Slow Food for Fast Times

At Urban Hearth, we are guided by the principles of the Slow Food philosophy. We "envision a world in which all people can access and enjoy food that is good for them, good for those who grow it, and good for the planet." 

It's a simple idea really, but it profoundly shapes how we see ourselves as chefs and members of the community.

"Slow food" goes beyond simply making thoughtful choices about the ingredients and products we source. It's about stepping

back from the intensity of our day-to-day lives, and

recognizing that there is much to be learned and joy to be

had from sitting at a table together. 

Erin Miller

executive chef | owner |

camp counselor

I have built my culinary career around a simple concept - that there is much to be learned and joy to be had when we gather around the table together. Urban Hearth began as a culinary event company in Brooklyn, NY over 15 years ago. Since then, I have continued to bring people together to share wholesome, creative, seasonal fare, sourced locally and respectfully.  


A graduate of the French Culinary Institute in New York, Erin worked in New York kitchens, including Blue Hill, and private residences before starting Urban Hearth in 2003. Her personal cooking style is influenced by flavors and techniques of the Mediterranean, North Africa and Middle East, as well as the flavors and memories of her Southern roots. At Urban Hearth, all of the chefs bring together their own culinary interests and experiences to create a unique, globally-inspired approach to New American cuisine.  


Urban Hearth opened its doors in North Cambridge in 2016. The restaurant has quickly become a favorite gathering spot and is consistently chosen by Open Table diners as one of the top restaurants in New England. In 2018 Erin was the WGBH Culinary Stewardship Award winner. 


Erin loves being a part of the vibrant Cambridge community with her husband and two sons. Originally from the Blue Ridge mountain town of Floyd, Virginia, Erin still loves spending time in the mountains of her new Massachusetts home. Time away from the busy restaurant usually means exploring and foraging the New England woods and shores.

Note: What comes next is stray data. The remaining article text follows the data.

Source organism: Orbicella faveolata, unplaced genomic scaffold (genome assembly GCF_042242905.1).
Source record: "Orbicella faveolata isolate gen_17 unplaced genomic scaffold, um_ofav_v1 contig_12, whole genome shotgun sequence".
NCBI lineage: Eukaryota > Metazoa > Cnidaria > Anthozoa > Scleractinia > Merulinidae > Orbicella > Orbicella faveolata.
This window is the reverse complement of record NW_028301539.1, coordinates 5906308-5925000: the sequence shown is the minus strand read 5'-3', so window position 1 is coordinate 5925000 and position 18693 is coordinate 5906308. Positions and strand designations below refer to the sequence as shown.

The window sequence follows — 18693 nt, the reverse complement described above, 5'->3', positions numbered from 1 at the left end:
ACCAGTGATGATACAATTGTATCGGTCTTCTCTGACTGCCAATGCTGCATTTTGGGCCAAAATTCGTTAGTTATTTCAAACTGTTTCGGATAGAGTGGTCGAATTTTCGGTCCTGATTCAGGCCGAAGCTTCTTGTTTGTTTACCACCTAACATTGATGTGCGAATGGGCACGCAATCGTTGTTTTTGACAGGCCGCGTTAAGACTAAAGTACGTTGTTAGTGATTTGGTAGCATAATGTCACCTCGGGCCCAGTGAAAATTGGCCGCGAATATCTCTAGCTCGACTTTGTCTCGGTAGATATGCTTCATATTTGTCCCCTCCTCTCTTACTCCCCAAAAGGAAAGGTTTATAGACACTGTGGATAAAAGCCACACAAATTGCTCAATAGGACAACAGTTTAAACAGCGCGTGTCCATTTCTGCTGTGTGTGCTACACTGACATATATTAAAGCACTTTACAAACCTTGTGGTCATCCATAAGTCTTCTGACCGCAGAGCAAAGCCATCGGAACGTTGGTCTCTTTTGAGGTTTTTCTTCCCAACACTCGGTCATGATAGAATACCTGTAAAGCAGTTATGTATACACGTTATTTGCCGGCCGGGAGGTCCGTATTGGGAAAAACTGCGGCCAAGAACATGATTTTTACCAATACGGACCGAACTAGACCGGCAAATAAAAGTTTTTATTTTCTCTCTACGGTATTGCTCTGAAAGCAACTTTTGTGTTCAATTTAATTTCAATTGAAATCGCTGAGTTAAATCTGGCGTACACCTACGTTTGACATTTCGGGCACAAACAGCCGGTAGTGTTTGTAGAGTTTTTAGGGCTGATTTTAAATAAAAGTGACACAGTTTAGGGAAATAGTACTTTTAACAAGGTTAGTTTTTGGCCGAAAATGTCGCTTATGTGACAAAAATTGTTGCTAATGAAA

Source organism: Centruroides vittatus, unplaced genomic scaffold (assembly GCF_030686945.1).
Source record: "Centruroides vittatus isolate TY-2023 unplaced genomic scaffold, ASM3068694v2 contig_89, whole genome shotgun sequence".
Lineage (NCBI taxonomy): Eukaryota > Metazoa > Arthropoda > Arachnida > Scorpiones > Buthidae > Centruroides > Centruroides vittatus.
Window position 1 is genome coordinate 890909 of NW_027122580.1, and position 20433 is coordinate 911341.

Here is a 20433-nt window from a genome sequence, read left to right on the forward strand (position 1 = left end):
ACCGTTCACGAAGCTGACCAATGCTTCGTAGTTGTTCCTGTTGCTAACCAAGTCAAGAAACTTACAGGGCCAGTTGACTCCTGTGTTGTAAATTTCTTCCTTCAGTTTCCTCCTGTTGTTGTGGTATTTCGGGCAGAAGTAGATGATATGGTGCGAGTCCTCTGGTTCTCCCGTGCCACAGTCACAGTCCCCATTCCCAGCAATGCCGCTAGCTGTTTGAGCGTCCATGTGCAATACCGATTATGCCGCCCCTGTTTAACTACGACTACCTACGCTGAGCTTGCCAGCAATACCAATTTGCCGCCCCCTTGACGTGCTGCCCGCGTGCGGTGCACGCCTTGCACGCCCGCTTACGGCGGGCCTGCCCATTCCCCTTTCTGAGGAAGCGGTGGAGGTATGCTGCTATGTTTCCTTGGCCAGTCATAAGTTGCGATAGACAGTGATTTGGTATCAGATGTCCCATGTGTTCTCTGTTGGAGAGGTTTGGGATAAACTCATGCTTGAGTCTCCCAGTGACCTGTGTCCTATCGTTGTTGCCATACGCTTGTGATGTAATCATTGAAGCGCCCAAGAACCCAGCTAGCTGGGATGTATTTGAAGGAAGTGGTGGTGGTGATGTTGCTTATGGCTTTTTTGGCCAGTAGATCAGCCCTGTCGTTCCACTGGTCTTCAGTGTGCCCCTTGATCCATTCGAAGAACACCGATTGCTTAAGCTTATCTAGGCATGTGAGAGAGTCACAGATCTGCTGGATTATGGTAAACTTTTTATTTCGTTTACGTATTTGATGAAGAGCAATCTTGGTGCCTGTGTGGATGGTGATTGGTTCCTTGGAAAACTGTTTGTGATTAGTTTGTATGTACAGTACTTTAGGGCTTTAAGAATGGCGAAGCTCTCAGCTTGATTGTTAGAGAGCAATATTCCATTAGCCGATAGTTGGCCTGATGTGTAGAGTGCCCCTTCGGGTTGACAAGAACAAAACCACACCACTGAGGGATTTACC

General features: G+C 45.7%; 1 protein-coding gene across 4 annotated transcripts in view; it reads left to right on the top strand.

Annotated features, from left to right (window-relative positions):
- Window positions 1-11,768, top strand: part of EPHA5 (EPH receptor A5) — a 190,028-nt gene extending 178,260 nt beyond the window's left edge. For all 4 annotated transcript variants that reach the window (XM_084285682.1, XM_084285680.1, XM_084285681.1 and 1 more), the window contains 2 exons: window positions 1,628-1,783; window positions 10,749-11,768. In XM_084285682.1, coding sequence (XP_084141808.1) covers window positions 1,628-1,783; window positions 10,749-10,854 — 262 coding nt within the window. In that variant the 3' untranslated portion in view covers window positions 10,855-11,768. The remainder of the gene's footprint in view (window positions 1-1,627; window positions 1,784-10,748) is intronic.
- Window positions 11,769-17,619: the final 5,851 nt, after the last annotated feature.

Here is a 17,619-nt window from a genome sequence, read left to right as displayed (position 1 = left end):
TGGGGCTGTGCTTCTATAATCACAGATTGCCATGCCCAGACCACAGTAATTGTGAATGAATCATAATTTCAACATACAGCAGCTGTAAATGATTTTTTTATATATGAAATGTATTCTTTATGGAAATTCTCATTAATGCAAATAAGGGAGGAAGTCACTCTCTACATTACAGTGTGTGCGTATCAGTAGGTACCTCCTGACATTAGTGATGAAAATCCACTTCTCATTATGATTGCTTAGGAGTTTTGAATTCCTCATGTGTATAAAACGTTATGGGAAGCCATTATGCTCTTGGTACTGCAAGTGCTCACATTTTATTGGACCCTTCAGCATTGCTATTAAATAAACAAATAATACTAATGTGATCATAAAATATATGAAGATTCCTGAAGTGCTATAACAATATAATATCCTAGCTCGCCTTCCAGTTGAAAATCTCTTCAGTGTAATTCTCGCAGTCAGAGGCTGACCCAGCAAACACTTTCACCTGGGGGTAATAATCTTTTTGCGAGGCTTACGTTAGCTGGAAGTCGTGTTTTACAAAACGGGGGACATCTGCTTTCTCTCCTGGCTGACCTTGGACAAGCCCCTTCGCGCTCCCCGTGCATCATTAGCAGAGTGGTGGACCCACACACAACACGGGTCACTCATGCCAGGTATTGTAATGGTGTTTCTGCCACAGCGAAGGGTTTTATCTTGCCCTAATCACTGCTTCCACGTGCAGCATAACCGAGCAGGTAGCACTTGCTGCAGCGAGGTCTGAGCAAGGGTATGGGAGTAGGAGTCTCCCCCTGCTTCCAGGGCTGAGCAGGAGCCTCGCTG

Paul Nadjarian

sous chef | cure-master |

remote sous vide operator

Leah Shapiro

chef | potter | mermaid

I started cooking at a young age with my Mom and Nana. I suspect it was a ploy to keep me busy so I would stop driving everyone crazy with all my questions. I’m grateful for this strategy because it made cooking a very relaxing and satisfying activity for me. As I got older, I cooked to be helpful and if I was bored.


My first career was in the Restaurant business. I started working at Friendly’s when I was 18 and in college. By the time I was 19, they had recruited me into their Management program.

I ultimately ended up going back to school for a BA in Sociology and working at the Capital Grille. I started out as a line cook and soon was running the line, and working as Assistant Kitchen Manager. I ultimately moved to the front of the house and after 18 years in the industry, armed with my BA, finally left to open my own business as a life coach.


Fifteen years later, I’m back in the kitchen. It feels like home. What I like best about working at Urban Hearth is I get to use all my front of the house and back of the house skills. I’m constantly learning new things and given the opportunity to be creative.



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